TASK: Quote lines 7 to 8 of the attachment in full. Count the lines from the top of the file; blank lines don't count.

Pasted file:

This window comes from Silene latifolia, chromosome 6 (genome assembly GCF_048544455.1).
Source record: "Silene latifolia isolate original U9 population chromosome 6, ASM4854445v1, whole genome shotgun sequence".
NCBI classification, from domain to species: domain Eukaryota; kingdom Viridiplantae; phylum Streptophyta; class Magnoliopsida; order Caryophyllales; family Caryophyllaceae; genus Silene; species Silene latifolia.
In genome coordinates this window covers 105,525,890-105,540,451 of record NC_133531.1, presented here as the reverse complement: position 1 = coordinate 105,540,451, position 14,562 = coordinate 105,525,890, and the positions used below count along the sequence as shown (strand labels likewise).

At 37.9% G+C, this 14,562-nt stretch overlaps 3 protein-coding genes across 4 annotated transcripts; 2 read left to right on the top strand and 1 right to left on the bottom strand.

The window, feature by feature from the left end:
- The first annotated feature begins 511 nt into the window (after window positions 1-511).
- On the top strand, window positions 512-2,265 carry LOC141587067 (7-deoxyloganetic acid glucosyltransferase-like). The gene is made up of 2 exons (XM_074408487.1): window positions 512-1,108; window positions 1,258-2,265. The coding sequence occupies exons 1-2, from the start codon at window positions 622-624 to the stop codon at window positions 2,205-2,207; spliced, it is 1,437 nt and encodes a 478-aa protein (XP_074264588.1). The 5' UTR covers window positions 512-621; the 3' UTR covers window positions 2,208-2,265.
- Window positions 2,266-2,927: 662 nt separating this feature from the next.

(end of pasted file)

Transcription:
- The first annotated feature begins 511 nt into the window (after window positions 1-511).
- On the top strand, window positions 512-2,265 carry LOC141587067 (7-deoxyloganetic acid glucosyltransferase-like). The gene is made up of 2 exons (XM_074408487.1): window positions 512-1,108; window positions 1,258-2,265. The coding sequence occupies exons 1-2, from the start codon at window positions 622-624 to the stop codon at window positions 2,205-2,207; spliced, it is 1,437 nt and encodes a 478-aa protein (XP_074264588.1). The 5' UTR covers window positions 512-621; the 3' UTR covers window positions 2,208-2,265.